We really were not sure what to bring.  There is only a limited amount that we could carry.  We brought a two week supply of baby food and several sets of utensils.   We brought only three books and a few toys for Abi, including cups and some balls, these seemed sufficient.  All across Morocco diapers were in plentiful supply, wipes less so, bring your own and use sparingly.  Stick with the name brands.  Large strollers will not negotiate busy narrow streets or fit on trains and buses.  Use a small and light umbrella stroller.  Sometimes the streets are too bumpy or hilly and a small carrier, like a baby bjorn is useful and doesn’t take too much room in the pack.  The big backpack carrier wasn’t as useful to us although it was amazing how cool our carrier kept Abi in really hot conditions.  Bring a good hat and sunscreen for everyone. Binkies, snacks, and a small toy or book are indispensable for travel days. Diapers and wipes-available, recommend using name brands as the cheaper ones are of poor quality. Always use bottled water.
The temperature in the cities was not as hot as we had expected.  The compact medinas with their thick and tall mud-brick walls are incredible air-conditioners and trap the cool night air throughout the day.  Many streets are also covered.  We even had several thunderstorms to cool things off.  The coastal towns were actually cool, especially Essaouira which had a fierce wind for several days.  So bring layers.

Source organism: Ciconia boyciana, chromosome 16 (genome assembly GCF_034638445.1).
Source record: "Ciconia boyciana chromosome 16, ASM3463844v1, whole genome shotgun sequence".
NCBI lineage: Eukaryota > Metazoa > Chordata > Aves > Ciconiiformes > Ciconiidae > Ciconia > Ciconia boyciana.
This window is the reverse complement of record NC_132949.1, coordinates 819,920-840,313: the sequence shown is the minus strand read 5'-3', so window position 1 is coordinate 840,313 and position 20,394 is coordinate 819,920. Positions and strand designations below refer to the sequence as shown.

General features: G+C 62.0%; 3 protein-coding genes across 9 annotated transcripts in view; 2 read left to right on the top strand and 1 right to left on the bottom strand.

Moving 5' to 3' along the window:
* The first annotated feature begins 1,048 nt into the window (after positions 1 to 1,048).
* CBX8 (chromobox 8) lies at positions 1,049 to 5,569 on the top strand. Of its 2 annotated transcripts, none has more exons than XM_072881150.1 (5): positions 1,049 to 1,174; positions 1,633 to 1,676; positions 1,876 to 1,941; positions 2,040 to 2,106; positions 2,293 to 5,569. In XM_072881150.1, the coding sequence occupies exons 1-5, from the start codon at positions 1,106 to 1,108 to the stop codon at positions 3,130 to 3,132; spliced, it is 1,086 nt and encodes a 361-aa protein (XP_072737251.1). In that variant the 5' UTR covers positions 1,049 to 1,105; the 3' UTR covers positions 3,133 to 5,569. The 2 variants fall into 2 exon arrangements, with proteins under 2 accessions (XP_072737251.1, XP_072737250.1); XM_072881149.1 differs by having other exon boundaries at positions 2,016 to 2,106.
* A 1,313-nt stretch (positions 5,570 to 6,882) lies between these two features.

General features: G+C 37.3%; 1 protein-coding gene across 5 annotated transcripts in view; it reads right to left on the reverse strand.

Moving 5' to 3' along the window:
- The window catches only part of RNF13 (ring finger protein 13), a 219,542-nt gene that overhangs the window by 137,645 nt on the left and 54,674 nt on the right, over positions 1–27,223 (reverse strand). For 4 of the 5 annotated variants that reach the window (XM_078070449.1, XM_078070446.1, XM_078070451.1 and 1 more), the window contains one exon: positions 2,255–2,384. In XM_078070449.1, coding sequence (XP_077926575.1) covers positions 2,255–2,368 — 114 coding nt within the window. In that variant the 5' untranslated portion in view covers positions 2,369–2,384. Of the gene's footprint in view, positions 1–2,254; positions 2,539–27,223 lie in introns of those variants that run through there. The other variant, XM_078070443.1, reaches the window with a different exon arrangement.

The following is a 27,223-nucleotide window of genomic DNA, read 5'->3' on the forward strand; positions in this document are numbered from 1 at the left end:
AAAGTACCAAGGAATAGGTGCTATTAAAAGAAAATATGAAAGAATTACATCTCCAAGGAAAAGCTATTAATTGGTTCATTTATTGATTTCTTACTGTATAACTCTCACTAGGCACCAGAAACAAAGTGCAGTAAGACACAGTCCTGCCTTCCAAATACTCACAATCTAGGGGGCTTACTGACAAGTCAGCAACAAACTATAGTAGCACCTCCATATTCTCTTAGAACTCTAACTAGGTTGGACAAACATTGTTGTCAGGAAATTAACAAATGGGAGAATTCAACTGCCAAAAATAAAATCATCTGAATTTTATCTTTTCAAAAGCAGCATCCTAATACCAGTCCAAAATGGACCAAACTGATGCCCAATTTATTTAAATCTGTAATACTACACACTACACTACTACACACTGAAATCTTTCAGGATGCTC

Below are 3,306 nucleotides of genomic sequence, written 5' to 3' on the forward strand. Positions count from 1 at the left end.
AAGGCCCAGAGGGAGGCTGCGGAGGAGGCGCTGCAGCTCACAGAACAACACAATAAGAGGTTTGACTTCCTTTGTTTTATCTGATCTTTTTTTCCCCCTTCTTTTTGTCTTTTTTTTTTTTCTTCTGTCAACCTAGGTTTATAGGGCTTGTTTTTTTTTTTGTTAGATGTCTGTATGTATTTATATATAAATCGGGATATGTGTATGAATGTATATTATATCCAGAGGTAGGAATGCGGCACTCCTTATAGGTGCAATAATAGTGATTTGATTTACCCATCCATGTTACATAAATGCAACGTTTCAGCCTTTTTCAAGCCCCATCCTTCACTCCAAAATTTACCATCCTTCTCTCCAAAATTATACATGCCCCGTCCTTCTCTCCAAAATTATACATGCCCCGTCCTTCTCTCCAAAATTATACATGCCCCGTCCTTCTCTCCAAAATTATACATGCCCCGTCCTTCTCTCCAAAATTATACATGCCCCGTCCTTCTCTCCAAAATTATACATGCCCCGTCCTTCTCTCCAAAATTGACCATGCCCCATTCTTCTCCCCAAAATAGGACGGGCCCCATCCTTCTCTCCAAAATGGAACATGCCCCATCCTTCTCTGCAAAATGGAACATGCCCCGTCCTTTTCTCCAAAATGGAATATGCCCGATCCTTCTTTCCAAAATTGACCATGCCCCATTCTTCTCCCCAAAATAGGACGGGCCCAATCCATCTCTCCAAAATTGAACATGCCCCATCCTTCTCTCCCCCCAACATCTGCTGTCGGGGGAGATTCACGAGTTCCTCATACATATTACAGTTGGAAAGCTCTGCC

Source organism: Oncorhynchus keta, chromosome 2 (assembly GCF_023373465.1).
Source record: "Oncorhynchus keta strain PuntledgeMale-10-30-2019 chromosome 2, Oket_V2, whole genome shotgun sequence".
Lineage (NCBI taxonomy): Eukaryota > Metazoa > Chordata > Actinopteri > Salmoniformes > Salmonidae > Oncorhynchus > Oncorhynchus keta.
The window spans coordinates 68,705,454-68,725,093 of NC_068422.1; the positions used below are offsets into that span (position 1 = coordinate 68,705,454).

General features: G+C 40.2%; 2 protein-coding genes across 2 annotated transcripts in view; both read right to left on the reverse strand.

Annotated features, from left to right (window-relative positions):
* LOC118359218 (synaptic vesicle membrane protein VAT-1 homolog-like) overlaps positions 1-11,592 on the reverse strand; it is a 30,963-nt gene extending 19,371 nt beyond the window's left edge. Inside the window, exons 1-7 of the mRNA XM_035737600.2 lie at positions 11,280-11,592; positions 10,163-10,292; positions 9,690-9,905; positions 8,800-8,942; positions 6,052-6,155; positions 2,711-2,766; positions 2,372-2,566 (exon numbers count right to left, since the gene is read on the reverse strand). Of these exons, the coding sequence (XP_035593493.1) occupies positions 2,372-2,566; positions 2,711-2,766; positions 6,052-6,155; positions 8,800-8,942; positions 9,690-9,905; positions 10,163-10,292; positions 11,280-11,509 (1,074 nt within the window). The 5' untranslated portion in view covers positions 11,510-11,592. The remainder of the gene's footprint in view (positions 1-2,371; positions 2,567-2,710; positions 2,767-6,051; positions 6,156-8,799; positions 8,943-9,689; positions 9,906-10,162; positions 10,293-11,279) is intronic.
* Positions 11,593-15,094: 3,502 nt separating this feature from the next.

Traveling around
Getting from point to point was the hardest part.  The Supratour buses are good and the trains are efficient and comfortable, except sometimes the air-conditioning doesn’t work.  If you are taking a small jaunt a grand taxi is better than a bus and is  a good deal.  Taxis are good in cities, just make sure you know the right price before agreeing.  We were traveling in Morocco for 7 weeks, but if you are traveling for only 3 weeks or less we would recommend renting a car.  Use a company that can provide child seats.

Interests for Children
There were plenty of interests for Abi in Mororcco.  The beach was a big hit, it gave her confidence to walk.  She was endlessly fascinated by the multicolored lanterns and lights; and the call to prayer.  Horse rides received lots of clapping.  She loved watching the cats, which out number dogs considerably;  birds intrigued her, and well she didn’t know what to think about the poisonous snakes.  Neither did we.
The best part about the journey were the people.  Moroccans are very family oriented and love children.  People of all ages and genders were eager to meet Abi and wiggle her feet or kiss her.  In any one day in Morocco, Abi had been kissed by more people than her first year of life in the States.  It was very sweet and genuine.

Our time in Morocco was exhausting with little Abi, however, our experience was overwhelmingly positive and our first of many memorable family trips.

What's to come
We will post our journey which can already be viewed on YouTube but we will also include writing and photos of the trip in the blog.